• Restaurants
  • Nishi-Azabu
  • price 2 of 4
  1. Butagumi
    Photo: Lim Chee Wah
  2. Butagumi
    Photo: Lim Chee Wah

Time Out says

Tonkatsu in Tokyo generally falls under two camps: the rustic and the meaty dude food, or the standard teishoku-style comfort food that’s hearty and reassuring. Then there’s Butagami, which has taken the breaded deep-fried pork to new heights much like a high-end steakhouse, where the menu reads like a compendium of animal breed and cuts, and the plating is refined.

Set in a beautiful traditional Japanese house, Butagami offers an encyclopaedia-like menu of brand pork. It lists a total of 26 different varieties of largely Japanese premium pork, save for Spanish Iberico and Hungarian Mangalica. There are Imo-buta from Chiba, Akan pork from Hokkaido, Hyo-on two-month aged pork from Gumma... and it goes on, with the varieties and cuts listed from lean to fat. Who knew there’s so much to pork? (Tip: fillet is lean, loin is fat and lardy and generally has more flavour.)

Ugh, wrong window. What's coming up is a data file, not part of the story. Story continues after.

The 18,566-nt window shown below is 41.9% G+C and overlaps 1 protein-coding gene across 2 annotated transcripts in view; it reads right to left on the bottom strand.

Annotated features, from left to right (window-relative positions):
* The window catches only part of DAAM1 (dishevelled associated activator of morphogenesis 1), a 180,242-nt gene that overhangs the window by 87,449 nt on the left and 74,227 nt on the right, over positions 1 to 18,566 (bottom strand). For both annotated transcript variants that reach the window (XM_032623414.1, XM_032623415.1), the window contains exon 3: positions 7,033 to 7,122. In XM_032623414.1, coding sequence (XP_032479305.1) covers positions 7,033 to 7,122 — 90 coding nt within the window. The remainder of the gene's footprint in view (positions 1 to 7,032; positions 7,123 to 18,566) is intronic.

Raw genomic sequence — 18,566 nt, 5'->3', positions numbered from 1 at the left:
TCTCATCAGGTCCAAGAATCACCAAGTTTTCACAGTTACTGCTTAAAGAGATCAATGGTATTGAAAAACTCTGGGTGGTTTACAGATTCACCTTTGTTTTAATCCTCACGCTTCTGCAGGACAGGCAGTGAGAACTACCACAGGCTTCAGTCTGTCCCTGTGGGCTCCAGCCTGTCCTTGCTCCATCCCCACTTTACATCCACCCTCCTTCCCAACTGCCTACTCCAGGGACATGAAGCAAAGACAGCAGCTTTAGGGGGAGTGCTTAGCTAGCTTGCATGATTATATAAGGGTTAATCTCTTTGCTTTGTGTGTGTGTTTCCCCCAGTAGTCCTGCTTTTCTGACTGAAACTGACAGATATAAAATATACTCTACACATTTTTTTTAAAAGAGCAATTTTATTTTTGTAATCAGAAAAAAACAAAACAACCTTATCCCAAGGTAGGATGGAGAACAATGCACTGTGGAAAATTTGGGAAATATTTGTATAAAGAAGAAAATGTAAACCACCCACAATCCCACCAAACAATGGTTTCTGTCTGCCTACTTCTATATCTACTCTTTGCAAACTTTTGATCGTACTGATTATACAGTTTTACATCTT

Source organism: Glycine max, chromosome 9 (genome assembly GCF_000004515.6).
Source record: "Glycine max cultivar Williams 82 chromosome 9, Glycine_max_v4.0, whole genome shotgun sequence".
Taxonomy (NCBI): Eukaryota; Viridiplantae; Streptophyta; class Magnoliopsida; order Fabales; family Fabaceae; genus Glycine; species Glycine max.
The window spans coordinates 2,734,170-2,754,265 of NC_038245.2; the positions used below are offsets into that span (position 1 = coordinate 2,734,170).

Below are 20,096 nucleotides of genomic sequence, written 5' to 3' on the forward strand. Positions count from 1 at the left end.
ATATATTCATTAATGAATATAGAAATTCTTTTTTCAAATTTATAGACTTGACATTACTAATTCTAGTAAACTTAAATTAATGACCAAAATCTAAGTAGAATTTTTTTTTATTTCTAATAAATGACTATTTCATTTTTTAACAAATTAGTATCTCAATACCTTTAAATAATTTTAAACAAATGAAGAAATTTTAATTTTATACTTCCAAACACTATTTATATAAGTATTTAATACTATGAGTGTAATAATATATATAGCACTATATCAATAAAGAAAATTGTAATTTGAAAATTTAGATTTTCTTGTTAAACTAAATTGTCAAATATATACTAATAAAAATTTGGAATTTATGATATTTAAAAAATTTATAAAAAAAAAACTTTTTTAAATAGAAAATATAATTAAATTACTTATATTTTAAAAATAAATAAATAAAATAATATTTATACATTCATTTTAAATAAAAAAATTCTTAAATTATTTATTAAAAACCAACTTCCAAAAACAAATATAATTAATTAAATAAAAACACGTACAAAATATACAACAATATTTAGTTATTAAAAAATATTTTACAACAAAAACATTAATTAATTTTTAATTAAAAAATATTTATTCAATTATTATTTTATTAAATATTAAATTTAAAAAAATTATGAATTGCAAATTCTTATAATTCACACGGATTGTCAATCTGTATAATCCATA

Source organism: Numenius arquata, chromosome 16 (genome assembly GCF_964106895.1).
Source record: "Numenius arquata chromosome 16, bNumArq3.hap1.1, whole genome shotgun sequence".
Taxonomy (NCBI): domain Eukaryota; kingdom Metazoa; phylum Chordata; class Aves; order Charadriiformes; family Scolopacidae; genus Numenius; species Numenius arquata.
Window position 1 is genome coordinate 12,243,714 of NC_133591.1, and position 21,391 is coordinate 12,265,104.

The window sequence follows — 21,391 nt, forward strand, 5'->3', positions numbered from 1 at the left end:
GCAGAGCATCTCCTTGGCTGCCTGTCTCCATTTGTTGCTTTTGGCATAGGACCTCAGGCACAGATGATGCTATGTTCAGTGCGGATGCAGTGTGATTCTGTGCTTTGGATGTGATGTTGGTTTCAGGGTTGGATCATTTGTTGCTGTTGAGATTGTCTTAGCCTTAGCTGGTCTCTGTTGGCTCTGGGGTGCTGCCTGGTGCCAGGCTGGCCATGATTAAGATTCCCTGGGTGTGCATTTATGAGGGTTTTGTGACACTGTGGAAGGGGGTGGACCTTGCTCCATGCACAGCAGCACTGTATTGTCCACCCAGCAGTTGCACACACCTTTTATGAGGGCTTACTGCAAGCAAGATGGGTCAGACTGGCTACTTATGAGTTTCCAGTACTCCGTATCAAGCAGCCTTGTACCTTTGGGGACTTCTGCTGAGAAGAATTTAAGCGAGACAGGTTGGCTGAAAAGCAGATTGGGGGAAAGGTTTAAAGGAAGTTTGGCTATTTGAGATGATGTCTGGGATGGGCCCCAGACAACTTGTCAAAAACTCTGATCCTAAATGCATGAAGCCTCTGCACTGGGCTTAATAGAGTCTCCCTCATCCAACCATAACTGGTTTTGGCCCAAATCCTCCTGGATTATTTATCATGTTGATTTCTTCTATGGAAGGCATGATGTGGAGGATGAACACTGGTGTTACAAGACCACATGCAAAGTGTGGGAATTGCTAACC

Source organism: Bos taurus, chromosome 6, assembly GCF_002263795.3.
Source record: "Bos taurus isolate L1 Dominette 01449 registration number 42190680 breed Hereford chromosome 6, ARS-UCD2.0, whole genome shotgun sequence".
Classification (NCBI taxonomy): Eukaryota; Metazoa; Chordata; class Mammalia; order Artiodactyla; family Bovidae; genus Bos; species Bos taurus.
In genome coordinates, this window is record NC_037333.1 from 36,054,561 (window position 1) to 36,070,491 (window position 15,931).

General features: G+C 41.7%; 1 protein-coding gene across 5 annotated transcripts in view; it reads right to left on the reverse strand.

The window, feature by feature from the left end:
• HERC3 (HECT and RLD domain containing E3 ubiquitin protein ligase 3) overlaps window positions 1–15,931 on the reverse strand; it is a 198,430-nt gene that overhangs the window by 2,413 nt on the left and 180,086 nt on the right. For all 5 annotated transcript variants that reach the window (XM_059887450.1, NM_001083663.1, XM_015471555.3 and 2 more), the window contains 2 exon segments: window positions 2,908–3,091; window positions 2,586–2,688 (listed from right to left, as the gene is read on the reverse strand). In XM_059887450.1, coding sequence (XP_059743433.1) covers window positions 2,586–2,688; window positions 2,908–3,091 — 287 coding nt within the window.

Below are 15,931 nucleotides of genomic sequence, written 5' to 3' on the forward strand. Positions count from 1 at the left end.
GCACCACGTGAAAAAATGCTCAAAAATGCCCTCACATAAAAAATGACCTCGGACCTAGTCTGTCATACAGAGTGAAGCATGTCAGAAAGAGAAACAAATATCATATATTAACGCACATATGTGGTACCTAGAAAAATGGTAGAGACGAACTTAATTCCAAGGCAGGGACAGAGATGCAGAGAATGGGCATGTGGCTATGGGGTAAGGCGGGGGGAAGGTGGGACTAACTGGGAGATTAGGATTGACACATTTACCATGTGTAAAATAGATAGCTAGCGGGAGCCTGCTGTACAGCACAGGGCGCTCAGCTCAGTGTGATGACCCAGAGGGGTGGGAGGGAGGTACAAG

For those who aren’t a pork connoisseur, the entry-level Ryuka-ton from Okinawa is a good place to start. The lean fillet we had was cooked perfectly. It was crisp on the outside without any trace of oily residue; the meat, though had a slightly dry mouthfeel, was so tender that it ate almost like duck.

The pork and shredded cabbage come in seperate plates, along with perfectly cooked rice, umami-rich miso soup and smokey pickles that are so deliciously moreish. There’s a show of finesse in the way the pork is cooked and presented. Along with the quaint, atmospheric interior as well as the all-table seating, this is tonkatsu elevated to a gourmet level.

Lim Chee Wah
Written by
Lim Chee Wah


2-24-9 Nishi-Azabu, Minato-ku
Nogizaka Station (Chiyoda line), exit 5; Roppongi Station (Hibiya, Oedo lines), exit 2
Opening hours:
11.30am-3pm (last orders 2pm), 6pm-10pm (9pm), closed Mon (Tue if Mon is hols)
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